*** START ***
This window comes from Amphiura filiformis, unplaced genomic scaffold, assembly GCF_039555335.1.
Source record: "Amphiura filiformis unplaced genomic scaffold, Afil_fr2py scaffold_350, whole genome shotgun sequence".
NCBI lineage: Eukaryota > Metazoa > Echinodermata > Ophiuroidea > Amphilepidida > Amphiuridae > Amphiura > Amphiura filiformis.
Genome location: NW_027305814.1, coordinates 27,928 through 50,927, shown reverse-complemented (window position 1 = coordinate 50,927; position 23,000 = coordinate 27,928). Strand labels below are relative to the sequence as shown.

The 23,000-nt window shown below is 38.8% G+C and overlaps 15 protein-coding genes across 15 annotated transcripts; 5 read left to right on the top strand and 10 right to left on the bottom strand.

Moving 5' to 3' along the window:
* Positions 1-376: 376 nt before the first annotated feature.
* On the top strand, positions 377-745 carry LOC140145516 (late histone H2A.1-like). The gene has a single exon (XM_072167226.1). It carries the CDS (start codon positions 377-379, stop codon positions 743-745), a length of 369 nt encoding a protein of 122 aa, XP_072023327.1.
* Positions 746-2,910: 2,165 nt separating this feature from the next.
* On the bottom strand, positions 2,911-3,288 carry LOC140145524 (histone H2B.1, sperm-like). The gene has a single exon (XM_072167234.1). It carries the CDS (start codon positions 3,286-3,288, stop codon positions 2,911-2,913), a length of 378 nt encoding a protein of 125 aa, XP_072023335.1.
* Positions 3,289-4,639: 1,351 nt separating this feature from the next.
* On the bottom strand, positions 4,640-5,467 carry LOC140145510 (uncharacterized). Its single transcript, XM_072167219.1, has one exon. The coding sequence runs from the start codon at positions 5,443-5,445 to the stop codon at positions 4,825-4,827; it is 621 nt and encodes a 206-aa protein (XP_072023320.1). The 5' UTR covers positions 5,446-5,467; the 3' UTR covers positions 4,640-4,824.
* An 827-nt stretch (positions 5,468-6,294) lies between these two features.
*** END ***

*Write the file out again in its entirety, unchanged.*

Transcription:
This window comes from Amphiura filiformis, unplaced genomic scaffold, assembly GCF_039555335.1.
Source record: "Amphiura filiformis unplaced genomic scaffold, Afil_fr2py scaffold_350, whole genome shotgun sequence".
NCBI lineage: Eukaryota > Metazoa > Echinodermata > Ophiuroidea > Amphilepidida > Amphiuridae > Amphiura > Amphiura filiformis.
Genome location: NW_027305814.1, coordinates 27,928 through 50,927, shown reverse-complemented (window position 1 = coordinate 50,927; position 23,000 = coordinate 27,928). Strand labels below are relative to the sequence as shown.

The 23,000-nt window shown below is 38.8% G+C and overlaps 15 protein-coding genes across 15 annotated transcripts; 5 read left to right on the top strand and 10 right to left on the bottom strand.

Moving 5' to 3' along the window:
* Positions 1-376: 376 nt before the first annotated feature.
* On the top strand, positions 377-745 carry LOC140145516 (late histone H2A.1-like). The gene has a single exon (XM_072167226.1). It carries the CDS (start codon positions 377-379, stop codon positions 743-745), a length of 369 nt encoding a protein of 122 aa, XP_072023327.1.
* Positions 746-2,910: 2,165 nt separating this feature from the next.
* On the bottom strand, positions 2,911-3,288 carry LOC140145524 (histone H2B.1, sperm-like). The gene has a single exon (XM_072167234.1). It carries the CDS (start codon positions 3,286-3,288, stop codon positions 2,911-2,913), a length of 378 nt encoding a protein of 125 aa, XP_072023335.1.
* Positions 3,289-4,639: 1,351 nt separating this feature from the next.
* On the bottom strand, positions 4,640-5,467 carry LOC140145510 (uncharacterized). Its single transcript, XM_072167219.1, has one exon. The coding sequence runs from the start codon at positions 5,443-5,445 to the stop codon at positions 4,825-4,827; it is 621 nt and encodes a 206-aa protein (XP_072023320.1). The 5' UTR covers positions 5,446-5,467; the 3' UTR covers positions 4,640-4,824.
* An 827-nt stretch (positions 5,468-6,294) lies between these two features.